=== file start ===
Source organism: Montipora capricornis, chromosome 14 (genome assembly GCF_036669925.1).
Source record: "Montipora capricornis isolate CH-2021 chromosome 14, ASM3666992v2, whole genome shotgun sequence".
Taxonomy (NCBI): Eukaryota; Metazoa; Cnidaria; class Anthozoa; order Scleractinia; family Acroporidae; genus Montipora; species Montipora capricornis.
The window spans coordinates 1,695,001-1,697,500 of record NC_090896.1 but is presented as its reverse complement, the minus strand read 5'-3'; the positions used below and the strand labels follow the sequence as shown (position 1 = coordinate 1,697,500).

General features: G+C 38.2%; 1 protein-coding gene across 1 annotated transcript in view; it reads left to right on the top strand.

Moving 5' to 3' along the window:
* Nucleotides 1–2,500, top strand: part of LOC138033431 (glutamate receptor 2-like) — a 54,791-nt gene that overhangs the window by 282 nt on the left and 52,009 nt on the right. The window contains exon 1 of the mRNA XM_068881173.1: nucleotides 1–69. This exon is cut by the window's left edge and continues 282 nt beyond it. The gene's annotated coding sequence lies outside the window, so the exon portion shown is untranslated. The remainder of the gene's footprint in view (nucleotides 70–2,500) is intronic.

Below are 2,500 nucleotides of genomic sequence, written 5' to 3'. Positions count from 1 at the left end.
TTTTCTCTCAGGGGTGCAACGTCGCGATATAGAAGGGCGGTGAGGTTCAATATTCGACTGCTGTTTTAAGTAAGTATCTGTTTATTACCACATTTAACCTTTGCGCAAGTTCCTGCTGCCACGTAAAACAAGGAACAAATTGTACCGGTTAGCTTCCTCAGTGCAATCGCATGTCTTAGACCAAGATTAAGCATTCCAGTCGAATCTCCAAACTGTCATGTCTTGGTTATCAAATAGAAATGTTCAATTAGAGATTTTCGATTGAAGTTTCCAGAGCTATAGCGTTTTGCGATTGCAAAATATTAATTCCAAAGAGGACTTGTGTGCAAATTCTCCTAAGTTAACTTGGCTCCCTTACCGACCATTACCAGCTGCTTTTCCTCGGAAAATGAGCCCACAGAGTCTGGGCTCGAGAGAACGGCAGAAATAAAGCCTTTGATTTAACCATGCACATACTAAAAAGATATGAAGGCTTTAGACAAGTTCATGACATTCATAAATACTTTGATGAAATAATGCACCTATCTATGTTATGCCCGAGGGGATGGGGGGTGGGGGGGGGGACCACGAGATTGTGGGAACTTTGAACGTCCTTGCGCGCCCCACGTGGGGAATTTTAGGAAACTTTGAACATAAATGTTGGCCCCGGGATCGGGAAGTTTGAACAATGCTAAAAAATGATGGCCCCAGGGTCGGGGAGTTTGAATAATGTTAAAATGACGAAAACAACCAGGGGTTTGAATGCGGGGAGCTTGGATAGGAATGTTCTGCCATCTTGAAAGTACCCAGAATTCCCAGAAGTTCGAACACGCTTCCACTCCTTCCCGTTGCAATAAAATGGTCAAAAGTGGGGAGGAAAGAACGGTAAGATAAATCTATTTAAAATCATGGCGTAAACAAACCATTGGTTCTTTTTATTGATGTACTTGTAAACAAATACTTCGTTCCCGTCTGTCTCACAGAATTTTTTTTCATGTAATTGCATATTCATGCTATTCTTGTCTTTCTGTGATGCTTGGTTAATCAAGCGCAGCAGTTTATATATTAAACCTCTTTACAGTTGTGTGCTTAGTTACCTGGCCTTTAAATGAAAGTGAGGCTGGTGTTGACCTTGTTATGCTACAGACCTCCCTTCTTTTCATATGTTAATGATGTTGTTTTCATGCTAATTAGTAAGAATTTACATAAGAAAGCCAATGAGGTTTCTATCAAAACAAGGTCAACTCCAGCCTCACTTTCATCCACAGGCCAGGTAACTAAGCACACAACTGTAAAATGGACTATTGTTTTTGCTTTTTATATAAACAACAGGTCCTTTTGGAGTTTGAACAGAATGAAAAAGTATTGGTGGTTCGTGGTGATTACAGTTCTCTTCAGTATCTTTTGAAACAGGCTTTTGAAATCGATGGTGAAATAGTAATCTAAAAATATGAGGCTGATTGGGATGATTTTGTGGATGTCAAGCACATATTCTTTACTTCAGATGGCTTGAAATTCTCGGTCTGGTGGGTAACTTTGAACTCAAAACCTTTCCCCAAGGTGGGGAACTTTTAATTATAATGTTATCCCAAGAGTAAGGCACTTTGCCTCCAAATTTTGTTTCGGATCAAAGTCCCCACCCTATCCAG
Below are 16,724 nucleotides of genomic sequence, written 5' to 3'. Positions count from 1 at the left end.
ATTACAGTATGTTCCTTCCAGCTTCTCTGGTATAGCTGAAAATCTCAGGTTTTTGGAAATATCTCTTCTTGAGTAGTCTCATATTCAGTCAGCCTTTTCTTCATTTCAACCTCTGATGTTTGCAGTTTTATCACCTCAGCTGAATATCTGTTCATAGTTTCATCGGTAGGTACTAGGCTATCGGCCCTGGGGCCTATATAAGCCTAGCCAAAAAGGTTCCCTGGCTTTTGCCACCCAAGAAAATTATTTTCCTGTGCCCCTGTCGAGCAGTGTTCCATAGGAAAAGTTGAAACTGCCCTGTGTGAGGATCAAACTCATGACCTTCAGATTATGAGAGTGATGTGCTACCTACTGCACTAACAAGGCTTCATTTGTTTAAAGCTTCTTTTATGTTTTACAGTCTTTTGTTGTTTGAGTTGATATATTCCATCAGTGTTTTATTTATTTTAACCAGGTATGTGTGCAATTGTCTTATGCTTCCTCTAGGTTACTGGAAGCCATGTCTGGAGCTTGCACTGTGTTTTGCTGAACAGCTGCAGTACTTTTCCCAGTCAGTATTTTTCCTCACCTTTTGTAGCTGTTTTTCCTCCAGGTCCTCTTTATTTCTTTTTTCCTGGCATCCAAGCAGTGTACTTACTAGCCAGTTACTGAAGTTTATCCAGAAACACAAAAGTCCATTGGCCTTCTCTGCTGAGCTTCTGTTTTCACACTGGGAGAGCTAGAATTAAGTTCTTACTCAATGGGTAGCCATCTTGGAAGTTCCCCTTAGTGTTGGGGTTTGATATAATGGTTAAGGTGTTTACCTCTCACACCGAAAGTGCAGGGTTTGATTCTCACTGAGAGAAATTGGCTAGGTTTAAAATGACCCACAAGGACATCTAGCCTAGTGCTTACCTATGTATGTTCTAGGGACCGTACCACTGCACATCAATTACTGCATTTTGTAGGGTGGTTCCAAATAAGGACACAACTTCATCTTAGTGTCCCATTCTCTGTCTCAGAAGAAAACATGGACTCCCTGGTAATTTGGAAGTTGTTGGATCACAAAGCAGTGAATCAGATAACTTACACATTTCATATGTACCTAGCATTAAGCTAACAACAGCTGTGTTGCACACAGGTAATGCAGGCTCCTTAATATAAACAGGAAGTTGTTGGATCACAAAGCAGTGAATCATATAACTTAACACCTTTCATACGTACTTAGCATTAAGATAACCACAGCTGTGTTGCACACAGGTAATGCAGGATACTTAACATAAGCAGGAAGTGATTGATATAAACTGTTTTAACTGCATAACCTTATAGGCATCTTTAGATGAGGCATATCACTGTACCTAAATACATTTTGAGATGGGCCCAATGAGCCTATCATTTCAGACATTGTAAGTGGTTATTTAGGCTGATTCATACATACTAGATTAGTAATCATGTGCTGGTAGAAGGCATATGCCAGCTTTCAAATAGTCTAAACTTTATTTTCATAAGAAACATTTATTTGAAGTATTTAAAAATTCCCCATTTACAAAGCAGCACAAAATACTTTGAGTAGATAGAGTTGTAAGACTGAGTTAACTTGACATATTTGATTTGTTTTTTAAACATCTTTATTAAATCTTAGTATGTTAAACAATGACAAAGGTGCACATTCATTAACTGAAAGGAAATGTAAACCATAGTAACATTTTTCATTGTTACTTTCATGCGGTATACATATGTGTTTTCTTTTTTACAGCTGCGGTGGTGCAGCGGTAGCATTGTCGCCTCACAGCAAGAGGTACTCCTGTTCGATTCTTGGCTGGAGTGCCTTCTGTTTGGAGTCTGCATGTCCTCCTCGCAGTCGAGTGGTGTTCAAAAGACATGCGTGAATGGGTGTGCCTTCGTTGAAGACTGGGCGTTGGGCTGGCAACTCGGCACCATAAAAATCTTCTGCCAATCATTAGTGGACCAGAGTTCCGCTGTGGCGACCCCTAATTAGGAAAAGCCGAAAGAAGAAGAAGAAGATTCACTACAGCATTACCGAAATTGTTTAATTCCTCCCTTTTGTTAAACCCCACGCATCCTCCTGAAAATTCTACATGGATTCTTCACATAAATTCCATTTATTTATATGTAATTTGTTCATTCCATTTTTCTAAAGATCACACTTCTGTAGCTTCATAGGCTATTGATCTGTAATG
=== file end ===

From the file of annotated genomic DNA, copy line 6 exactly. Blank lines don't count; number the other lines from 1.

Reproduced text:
Moving 5' to 3' along the window: